Cleaning off the top of the refrigerator yesterday, I came across the graduation certificate from the childbirth preparation class my husband and I took when I was pregnant. I dutifully dug through the coffee table to find our baby memory book, and tucked it inside the cover. As I continued cleaning the kitchen, I could not help but smile as I was remembering.
Much to my husbands chagrin, I enrolled us in childbirth classes when I entered my third trimester. As Scott still points out, three years later, these classes took all day Saturday, for two consecutive weeks.
Describing our instructor as enthusiastic would be an understatement. She eagerly passed our models of a uterus and umbilical cord. Photos depicting every stage of childbirth were prominently posted around the room. Scott reminded me that he couldn't believe he had to be in the room all day, and lamented missing the Nascar race.
At every opportunity, she campaigned for an all-natural birth. She spoke for an hour about the joys of a natural birth. She spoke to the evils of using epidurals and drugs, and seemed to encourage everything short of squatting behind a tree to keep the experience "real."
Midway through our first Saturday, she brought out the "birth balls." Unaware that such an apparatus existed, I thought that we were readying for another icebreaker... perhaps pregnant kick ball. I was wrong.
The next three hours were spent watching demonstrations and trying a myriad of labor positions. Honestly, until this experience, I thought there were only two positions. Lying flat on a hospital gurney for a C-Section and screaming on your back in a labor and delivery room.
Because I was not permitted to wear my leg during delivery, I thought it would be prudent to practice the positions without the prosthetic. I climbed onto the birth ball and started gently bouncing. Unfortunately, I lost my balance and rolled off, landing on top of a very nice gentleman coaching his wife.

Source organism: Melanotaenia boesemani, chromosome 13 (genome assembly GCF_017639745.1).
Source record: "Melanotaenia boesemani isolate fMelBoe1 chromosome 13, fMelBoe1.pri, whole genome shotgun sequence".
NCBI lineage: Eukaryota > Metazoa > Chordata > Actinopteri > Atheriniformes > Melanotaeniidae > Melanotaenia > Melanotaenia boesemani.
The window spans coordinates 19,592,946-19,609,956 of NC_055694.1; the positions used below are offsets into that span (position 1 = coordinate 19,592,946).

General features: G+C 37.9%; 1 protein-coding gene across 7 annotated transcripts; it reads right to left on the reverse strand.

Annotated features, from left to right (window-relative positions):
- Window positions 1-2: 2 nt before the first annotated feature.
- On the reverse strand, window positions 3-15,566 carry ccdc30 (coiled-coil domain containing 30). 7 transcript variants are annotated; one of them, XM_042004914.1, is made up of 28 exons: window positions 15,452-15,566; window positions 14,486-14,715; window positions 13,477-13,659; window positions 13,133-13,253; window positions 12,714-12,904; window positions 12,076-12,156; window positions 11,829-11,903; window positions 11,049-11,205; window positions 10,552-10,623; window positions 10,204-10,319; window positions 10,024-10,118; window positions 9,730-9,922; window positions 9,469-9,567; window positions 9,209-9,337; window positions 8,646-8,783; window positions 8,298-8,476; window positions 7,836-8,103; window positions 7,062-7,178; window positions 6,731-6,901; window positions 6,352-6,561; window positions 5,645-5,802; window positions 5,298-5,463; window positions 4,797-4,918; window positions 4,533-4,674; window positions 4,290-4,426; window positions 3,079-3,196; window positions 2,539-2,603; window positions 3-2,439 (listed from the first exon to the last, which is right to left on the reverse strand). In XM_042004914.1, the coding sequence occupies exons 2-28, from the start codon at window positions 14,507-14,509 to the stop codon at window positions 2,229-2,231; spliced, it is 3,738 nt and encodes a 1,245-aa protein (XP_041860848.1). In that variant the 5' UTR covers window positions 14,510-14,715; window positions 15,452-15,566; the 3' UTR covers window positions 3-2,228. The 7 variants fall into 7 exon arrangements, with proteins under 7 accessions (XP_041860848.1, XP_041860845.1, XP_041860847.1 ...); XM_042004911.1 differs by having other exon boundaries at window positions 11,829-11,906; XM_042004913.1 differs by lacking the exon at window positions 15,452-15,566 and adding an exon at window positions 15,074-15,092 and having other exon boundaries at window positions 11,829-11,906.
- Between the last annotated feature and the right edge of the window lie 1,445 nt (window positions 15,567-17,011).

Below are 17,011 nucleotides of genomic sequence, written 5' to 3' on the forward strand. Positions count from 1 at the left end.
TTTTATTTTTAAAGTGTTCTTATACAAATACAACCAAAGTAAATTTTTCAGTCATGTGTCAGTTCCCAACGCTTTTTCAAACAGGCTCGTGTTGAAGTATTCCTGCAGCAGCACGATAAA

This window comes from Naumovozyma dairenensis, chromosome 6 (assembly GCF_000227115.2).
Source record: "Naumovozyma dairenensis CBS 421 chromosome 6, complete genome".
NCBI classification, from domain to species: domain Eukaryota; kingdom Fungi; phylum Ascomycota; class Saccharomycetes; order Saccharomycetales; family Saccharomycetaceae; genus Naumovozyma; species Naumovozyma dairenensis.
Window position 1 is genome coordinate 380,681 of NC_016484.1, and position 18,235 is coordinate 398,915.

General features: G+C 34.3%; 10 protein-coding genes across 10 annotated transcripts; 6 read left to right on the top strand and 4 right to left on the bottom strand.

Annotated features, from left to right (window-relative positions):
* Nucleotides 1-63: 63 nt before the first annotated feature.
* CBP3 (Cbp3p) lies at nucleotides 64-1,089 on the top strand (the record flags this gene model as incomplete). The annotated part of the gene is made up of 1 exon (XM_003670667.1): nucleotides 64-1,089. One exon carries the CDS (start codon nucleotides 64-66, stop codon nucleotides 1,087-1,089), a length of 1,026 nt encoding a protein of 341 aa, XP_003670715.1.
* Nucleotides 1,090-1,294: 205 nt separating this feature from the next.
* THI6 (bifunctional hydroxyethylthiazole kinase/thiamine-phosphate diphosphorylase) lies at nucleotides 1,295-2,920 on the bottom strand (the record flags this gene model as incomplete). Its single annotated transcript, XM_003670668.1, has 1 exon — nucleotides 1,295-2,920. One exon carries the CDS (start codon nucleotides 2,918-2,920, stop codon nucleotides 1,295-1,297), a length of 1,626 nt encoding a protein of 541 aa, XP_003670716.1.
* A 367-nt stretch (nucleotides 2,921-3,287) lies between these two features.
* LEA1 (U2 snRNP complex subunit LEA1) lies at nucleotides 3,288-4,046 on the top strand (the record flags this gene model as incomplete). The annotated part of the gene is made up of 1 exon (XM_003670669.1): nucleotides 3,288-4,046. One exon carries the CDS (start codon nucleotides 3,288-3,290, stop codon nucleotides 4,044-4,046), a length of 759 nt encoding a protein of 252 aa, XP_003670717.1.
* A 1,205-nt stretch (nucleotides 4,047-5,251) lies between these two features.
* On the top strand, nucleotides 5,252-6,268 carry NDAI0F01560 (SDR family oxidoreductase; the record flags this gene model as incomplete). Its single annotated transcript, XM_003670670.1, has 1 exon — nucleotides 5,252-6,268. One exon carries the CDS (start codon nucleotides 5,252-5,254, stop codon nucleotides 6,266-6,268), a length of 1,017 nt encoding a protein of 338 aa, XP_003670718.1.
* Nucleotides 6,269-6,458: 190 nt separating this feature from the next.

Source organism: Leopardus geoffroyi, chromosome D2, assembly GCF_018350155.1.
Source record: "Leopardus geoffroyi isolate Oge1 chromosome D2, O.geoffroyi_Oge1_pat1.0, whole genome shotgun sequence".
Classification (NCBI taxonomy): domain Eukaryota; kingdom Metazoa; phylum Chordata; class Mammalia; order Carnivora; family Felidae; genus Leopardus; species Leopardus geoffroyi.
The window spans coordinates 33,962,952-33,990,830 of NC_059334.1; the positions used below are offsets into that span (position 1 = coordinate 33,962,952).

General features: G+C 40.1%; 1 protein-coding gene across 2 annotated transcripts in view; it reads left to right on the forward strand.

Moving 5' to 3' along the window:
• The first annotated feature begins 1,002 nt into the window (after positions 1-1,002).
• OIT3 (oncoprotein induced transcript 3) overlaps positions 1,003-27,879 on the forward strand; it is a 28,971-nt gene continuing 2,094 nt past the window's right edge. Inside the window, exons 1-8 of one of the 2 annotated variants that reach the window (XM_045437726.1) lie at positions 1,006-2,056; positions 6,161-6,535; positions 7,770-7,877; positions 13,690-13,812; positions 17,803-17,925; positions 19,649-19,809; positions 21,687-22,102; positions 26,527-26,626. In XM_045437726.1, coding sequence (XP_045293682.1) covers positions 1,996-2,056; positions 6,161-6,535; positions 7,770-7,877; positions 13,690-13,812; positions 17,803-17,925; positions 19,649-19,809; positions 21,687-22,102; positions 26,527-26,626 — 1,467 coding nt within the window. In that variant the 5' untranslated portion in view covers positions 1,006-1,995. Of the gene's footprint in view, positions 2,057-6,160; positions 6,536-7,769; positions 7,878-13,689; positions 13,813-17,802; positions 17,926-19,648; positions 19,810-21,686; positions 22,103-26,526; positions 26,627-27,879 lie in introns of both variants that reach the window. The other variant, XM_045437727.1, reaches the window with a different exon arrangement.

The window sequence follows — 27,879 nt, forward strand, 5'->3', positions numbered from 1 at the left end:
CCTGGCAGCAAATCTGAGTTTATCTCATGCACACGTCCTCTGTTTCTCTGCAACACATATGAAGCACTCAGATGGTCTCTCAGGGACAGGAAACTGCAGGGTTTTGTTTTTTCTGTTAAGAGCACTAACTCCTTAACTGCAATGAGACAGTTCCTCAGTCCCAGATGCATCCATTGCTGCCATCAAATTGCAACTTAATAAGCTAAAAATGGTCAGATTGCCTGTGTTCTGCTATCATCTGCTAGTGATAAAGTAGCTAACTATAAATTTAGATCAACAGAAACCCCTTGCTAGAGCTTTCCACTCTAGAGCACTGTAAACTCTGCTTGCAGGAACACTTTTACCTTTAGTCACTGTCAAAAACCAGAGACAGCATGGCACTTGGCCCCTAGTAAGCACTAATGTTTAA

Undeterred, we tried the next position. I got on my hands and knees, and put my head on a pillow. My rear was in the air, as if I was an animal presenting herself. I quickly discovered that this position put too much pressure on my knee and stump.
The last position was a squat. All of the pregnant women started to squat, with their coaches at their side. My "coach" looked at me, gave me a hug and a donut. I didn't need to say anything. He knew that I was upset because none of the positions would work for me because of the amputation.
Our perky birth instructor came over, and Scott asked to speak with her. Scott told her that I was feeling bad, because I couldn't do the labor positions because I only have one leg. Smiling, the natural childbirth advocate and cheerleader looked at me and said, "Don't worry about it, honey. You can go ahead and get an epidural."
So much for natural childbirth!
- I am a below knee amputee. More importantly, I am also Mommy to two boys, a very active 10 year old (Robby) and an mischievous toddler (Timmy). I have learned that being a parent with a disability can create some unusual and sometimes humorous situations. This blogger is available for hire! Let's talk and learn how a blog can expand your business.